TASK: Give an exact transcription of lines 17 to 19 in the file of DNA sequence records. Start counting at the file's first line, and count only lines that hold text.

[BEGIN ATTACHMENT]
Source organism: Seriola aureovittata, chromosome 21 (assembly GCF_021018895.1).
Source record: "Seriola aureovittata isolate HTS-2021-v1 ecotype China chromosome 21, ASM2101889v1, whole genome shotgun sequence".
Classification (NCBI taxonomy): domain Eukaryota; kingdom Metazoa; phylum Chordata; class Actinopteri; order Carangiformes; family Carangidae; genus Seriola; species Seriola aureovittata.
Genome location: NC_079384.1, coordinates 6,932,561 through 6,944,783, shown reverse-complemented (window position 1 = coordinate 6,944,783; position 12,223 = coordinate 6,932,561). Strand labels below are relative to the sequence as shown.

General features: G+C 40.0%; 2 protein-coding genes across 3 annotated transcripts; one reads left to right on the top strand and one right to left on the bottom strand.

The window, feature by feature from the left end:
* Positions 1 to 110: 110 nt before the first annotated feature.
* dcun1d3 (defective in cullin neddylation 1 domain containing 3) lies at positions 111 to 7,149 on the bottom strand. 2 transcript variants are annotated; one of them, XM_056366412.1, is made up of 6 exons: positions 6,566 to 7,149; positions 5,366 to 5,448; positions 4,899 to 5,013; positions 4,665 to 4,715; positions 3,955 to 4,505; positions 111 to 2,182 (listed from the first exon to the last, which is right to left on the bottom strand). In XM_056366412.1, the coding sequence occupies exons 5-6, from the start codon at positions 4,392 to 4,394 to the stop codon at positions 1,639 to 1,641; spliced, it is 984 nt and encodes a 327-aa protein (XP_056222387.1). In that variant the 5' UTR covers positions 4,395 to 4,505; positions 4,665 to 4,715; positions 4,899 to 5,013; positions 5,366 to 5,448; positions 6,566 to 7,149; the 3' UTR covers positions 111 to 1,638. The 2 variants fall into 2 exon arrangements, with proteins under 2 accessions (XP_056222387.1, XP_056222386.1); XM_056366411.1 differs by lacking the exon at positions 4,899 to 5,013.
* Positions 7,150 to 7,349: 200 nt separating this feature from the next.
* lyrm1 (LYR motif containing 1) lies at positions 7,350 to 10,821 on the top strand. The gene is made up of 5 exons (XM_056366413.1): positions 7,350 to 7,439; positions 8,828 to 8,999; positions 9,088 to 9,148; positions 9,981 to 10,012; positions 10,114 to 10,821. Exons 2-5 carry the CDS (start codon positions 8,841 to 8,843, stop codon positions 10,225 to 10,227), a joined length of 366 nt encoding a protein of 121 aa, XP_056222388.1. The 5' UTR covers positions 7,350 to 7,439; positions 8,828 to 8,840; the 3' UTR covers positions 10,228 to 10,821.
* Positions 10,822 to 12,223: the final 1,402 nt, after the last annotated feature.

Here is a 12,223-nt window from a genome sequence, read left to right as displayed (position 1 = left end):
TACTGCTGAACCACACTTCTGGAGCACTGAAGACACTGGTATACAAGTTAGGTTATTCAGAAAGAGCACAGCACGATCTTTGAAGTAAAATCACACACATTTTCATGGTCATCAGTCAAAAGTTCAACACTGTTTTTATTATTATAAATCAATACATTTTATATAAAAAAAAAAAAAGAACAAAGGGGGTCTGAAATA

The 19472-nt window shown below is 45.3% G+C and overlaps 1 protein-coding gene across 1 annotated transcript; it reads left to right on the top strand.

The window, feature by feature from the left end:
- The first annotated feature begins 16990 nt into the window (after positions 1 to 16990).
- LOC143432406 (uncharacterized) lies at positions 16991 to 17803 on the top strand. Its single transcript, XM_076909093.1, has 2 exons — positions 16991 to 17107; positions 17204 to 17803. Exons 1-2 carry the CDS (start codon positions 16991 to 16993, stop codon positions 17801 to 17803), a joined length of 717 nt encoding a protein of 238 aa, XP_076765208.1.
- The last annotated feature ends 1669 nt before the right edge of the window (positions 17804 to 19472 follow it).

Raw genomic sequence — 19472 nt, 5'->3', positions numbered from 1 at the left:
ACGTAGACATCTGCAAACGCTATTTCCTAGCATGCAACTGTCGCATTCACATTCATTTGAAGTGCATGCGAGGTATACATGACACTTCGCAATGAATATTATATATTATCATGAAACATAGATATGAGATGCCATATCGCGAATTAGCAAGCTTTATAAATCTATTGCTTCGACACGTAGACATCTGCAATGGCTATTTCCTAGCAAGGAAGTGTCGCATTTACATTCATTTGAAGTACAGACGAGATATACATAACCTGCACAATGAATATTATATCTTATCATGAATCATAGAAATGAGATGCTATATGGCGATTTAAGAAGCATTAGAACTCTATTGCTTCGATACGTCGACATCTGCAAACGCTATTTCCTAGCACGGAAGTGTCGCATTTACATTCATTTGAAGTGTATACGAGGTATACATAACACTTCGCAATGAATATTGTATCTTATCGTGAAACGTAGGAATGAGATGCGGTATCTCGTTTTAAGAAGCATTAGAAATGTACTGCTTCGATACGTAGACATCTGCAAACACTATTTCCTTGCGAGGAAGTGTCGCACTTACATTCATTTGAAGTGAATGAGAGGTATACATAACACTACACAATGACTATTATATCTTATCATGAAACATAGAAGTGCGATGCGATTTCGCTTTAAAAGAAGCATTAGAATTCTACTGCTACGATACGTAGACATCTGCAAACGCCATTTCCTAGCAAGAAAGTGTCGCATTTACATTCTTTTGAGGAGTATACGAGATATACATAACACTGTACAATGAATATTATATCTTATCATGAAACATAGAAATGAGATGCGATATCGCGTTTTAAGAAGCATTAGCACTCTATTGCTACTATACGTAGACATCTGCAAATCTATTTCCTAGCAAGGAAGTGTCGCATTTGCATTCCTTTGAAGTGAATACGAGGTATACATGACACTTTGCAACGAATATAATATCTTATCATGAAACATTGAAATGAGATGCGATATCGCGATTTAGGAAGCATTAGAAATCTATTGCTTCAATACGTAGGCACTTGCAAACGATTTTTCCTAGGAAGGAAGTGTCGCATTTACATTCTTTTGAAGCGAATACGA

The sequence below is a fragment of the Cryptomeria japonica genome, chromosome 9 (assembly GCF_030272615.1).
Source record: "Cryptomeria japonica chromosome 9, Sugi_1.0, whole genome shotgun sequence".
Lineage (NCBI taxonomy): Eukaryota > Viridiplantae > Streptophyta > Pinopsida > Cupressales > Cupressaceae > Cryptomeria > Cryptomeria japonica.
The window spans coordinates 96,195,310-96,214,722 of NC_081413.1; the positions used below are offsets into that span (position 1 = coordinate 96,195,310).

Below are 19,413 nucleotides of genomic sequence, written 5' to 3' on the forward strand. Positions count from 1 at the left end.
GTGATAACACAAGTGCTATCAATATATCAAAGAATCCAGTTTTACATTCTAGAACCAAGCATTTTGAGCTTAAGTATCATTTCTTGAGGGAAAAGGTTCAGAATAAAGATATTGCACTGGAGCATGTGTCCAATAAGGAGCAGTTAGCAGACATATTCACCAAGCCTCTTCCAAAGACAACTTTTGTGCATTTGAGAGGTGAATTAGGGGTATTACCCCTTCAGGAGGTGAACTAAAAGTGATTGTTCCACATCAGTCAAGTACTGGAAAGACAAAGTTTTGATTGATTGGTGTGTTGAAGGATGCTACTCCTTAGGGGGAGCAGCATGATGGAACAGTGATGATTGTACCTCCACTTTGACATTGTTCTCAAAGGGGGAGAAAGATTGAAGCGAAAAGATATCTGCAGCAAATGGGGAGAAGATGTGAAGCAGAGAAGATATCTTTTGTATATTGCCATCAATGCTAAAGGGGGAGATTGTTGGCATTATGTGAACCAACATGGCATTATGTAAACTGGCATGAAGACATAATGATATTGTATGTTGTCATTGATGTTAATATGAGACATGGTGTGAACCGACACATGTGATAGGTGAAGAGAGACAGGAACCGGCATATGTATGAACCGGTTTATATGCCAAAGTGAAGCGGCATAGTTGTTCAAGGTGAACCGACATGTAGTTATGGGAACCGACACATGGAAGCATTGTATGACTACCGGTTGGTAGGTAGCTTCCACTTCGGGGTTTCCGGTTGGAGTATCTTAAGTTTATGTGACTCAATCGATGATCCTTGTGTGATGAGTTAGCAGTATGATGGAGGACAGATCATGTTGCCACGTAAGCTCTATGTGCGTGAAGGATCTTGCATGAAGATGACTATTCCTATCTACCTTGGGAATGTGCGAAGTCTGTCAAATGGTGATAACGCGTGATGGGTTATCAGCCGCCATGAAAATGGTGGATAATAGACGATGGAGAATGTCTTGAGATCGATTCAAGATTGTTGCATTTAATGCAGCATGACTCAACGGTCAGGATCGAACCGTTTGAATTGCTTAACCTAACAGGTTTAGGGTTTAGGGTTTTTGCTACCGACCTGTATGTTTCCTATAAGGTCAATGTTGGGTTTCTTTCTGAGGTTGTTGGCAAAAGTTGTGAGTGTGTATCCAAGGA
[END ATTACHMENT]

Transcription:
- LOC143432406 (uncharacterized) lies at positions 16991 to 17803 on the top strand. Its single transcript, XM_076909093.1, has 2 exons — positions 16991 to 17107; positions 17204 to 17803. Exons 1-2 carry the CDS (start codon positions 16991 to 16993, stop codon positions 17801 to 17803), a joined length of 717 nt encoding a protein of 238 aa, XP_076765208.1.
- The last annotated feature ends 1669 nt before the right edge of the window (positions 17804 to 19472 follow it).

Raw genomic sequence — 19472 nt, 5'->3', positions numbered from 1 at the left: